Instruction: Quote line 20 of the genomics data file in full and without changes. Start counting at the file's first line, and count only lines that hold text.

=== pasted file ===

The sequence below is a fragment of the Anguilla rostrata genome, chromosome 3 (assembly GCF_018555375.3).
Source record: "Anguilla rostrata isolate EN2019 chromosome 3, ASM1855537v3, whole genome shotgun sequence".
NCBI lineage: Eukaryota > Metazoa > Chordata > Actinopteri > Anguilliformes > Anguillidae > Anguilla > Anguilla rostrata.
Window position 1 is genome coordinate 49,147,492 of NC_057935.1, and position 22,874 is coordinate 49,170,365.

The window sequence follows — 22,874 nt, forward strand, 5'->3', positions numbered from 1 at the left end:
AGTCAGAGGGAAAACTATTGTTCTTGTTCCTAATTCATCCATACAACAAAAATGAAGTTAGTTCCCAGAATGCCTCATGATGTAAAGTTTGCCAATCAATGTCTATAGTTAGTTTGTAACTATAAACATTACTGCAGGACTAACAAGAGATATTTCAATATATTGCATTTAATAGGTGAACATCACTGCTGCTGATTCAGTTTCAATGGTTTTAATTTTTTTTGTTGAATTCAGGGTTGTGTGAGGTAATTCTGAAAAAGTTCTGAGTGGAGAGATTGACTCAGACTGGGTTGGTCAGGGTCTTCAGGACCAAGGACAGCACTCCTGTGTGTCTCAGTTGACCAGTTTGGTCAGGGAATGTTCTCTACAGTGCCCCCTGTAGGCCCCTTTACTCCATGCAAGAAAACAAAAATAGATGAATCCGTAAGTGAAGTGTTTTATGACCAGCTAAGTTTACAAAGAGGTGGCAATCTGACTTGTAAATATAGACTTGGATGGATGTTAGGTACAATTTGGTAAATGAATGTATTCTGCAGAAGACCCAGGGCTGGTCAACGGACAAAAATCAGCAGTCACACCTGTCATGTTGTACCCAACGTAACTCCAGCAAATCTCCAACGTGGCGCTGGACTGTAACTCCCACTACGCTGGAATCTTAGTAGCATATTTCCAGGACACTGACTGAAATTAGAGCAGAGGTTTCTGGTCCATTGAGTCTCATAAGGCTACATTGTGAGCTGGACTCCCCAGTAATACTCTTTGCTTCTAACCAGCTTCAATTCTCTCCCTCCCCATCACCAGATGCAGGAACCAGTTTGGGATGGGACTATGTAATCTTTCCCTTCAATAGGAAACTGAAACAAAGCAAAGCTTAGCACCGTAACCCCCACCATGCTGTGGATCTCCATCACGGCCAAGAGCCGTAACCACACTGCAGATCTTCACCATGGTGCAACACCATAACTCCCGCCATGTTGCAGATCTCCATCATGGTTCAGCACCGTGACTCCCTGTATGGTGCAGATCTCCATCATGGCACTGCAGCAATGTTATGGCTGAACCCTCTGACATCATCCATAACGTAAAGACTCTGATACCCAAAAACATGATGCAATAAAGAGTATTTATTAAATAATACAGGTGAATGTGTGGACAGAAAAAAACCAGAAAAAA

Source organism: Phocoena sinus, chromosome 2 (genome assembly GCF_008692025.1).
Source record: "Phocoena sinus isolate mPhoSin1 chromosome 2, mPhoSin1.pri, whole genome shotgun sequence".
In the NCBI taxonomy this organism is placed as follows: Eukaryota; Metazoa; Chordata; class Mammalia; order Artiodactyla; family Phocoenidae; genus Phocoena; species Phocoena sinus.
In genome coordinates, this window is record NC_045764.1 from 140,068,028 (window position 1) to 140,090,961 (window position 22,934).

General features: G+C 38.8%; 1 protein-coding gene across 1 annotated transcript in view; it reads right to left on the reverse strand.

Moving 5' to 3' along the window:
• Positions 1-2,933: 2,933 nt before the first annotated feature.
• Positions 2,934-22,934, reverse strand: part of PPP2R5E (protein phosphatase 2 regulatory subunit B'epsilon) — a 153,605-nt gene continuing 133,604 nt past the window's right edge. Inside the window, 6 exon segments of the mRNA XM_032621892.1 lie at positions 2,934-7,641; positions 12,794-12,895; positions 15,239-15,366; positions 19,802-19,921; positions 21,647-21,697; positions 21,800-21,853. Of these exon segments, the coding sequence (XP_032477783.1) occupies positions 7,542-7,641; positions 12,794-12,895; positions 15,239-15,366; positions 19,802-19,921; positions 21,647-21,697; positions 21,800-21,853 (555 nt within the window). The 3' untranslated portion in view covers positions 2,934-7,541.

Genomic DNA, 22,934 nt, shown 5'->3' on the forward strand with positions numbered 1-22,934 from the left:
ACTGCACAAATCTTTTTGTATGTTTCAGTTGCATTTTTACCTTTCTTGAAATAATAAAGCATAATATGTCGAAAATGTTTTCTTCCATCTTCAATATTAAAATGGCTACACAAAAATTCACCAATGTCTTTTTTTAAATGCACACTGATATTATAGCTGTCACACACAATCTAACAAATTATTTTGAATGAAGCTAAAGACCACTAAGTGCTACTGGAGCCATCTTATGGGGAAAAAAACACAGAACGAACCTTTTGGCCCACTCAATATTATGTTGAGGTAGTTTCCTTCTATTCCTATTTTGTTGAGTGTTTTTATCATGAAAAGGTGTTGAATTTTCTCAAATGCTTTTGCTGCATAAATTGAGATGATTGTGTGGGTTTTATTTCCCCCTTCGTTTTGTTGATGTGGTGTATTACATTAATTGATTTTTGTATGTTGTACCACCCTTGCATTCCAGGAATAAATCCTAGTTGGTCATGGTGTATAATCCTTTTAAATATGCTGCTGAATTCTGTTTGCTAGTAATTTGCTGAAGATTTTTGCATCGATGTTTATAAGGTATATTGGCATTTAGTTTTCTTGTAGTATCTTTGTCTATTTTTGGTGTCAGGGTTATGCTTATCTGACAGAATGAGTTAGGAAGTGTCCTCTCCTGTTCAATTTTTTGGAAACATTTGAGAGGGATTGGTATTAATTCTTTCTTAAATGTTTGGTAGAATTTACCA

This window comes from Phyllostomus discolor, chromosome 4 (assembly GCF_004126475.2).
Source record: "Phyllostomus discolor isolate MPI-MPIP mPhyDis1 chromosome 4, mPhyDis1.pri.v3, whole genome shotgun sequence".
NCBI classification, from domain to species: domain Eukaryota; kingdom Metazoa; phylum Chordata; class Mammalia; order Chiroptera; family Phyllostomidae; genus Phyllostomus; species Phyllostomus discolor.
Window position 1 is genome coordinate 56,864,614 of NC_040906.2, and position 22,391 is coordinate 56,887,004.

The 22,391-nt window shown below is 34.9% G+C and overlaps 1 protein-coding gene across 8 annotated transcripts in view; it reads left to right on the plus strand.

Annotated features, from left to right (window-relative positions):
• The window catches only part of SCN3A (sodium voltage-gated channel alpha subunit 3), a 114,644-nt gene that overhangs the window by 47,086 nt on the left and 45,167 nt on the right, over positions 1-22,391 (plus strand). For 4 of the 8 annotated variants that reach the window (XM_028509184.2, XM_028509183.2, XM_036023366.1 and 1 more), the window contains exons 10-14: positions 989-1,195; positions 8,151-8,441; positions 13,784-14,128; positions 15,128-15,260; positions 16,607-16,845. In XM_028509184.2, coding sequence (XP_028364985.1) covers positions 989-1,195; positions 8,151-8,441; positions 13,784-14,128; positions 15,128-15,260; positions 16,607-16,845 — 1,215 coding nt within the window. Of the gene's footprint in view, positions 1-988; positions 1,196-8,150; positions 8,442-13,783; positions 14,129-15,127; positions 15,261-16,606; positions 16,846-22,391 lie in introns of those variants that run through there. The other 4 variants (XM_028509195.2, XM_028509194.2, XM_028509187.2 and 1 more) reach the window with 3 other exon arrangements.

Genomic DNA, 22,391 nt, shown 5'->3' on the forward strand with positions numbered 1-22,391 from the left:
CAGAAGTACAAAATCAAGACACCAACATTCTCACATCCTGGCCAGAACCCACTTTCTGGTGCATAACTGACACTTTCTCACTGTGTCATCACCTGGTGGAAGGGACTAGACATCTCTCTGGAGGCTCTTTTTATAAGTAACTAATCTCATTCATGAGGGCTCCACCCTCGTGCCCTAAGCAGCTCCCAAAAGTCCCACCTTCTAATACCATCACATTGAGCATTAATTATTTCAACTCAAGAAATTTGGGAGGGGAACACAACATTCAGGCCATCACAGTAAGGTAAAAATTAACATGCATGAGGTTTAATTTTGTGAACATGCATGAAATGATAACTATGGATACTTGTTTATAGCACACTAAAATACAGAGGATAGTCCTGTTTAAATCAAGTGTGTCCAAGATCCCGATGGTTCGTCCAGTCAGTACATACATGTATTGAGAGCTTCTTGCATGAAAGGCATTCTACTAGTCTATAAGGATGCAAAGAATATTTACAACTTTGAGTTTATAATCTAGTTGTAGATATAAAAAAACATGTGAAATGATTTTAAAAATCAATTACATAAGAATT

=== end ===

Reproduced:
Window position 1 is genome coordinate 56,864,614 of NC_040906.2, and position 22,391 is coordinate 56,887,004.